Teaching Chinese to Ethnic Minority Students in Hong Kong Preschools:The Role of Multicultural Teaching Assistants

Year: 2019

Author: Ng, Catalina, Sau, Man, Chung, Kevin, Kien, Hoa, To-Chan, Tikky, Sing, Pui

Type of paper: Abstract refereed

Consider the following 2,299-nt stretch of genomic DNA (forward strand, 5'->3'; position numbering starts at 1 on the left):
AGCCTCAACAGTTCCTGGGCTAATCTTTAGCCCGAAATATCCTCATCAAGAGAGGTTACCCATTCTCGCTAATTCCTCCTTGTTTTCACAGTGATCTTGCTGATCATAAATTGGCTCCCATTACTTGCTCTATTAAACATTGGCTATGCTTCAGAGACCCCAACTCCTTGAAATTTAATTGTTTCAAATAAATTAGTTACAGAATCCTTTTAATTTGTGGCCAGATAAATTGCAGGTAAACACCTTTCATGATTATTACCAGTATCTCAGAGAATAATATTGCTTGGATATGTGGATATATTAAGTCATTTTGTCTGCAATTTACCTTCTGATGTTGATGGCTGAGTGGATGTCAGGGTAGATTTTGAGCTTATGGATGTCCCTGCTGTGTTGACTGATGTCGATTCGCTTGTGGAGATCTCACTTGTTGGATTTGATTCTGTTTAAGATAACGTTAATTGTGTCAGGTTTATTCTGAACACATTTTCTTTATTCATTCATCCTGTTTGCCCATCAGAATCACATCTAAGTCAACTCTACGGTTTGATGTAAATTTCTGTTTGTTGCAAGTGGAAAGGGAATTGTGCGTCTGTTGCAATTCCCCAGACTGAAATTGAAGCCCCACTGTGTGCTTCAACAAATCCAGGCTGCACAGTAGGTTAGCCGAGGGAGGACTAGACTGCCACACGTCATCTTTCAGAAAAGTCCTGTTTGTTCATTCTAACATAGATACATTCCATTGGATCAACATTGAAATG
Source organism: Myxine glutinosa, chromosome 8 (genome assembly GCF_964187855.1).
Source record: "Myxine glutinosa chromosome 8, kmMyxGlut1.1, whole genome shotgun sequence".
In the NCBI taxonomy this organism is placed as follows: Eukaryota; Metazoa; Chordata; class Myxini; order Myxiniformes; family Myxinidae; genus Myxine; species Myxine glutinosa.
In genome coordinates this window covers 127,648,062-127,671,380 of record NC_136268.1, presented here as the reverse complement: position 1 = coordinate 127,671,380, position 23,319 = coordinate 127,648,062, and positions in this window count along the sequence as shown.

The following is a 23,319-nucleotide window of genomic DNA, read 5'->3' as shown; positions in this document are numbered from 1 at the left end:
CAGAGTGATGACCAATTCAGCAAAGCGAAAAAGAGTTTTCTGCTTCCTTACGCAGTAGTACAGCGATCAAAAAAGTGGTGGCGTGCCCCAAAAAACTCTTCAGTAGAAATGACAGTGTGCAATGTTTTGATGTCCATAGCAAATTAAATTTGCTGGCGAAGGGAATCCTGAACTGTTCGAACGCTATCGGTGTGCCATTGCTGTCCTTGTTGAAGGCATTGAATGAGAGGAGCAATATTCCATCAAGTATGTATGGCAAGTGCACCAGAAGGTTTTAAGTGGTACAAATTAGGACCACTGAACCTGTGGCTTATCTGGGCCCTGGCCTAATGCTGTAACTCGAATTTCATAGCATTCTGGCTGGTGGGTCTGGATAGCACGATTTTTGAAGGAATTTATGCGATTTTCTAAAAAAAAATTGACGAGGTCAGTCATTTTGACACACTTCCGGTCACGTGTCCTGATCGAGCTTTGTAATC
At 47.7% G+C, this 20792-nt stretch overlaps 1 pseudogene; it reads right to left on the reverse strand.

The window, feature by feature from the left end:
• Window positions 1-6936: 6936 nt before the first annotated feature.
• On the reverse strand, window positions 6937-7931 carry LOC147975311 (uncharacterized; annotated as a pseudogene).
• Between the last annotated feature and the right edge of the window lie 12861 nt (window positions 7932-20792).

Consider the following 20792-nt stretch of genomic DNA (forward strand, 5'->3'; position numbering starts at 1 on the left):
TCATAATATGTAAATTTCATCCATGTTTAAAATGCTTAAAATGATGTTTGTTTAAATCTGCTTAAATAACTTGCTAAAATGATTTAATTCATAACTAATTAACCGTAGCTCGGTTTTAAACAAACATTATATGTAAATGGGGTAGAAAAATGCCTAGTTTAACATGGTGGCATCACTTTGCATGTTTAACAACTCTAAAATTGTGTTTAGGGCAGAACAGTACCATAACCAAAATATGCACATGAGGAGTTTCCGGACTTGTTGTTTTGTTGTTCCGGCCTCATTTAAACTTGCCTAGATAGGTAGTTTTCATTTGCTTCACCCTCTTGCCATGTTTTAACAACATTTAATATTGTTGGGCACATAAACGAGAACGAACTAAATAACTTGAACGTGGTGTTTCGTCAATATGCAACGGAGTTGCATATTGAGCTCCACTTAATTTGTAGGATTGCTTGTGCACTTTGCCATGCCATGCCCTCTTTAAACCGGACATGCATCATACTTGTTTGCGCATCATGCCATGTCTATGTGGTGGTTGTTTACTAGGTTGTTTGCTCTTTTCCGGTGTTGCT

Changes in classroom demographics are a worldwide phenomenon. With an increasing number of students of non-Chinese ethnicity, particularly from South and East Asian backgrounds, Hong Kong preschools are becoming linguistically and culturally more diverse. However, the majority of local preschool teachers are Chinese and were primarily trained to teach local students, so their teaching skills are not adapted to the cultural diversity of students’ life experiences and learning styles. Despite a growing need for culturally diverse teachers, the percentage of teachers from ethnic minority has decreased (Saluja, Early, & Clifford, 2002). Most parents of ethnic minority (EM) students cannot speak Chinese and inadequate support at home poses further obstacles for EM children to learn Chinese, which generally constitutes a necessary step to access better job opportunities. Furthermore, lower proficiency in Chinese language affects EM students’ future academic achievement, (Tsung & Gao, 2012; Tsung, Zhang, & Cruickshank, 2010), compromises their upward social mobility and hinders their social integration. Therefore, the importance of bilingual teaching assistants has been gradually recognized and promoted (Gao & Shum, 2010). This presentation is based on a large-scale project named PLEM. We conducted the focus group interviews with 32 teachers and 19 multicultural teaching assistants (MTAs) who were from South and East Asian backgrounds and enrolled in a Diploma Programme to be trained as teaching assistants in the field of early childhood education. Using multi-informants, this study aims to examine the roles of MTAs in Hong Kong preschools. The results showed that the roles of MTAs were not limited to being a translator of school notices and an interpreter between teachers, EM students and parents, but also consisted of providing assistance to teachers by incorporating cultural elements in the curriculum to enhance the understanding of teachers towards the cultures of EM children which in turn helps improve the learning of EM children and reduces the stereotypes of teachers towards EM students. MTAs created a culturally responsive environment and enhanced meaningful and pleasurable learning among both EM and local children. They also helped the class teacher communicate with EM children and understand their emotional and/or other adaptation problems at the beginning of the school term. They encouraged EM children and increased EM children’s sense of belonging. Overall, MTAs played vital roles in assisting the learning and teaching of EM children and teachers in preschools to fulfill the goal of education for all in a socially just world.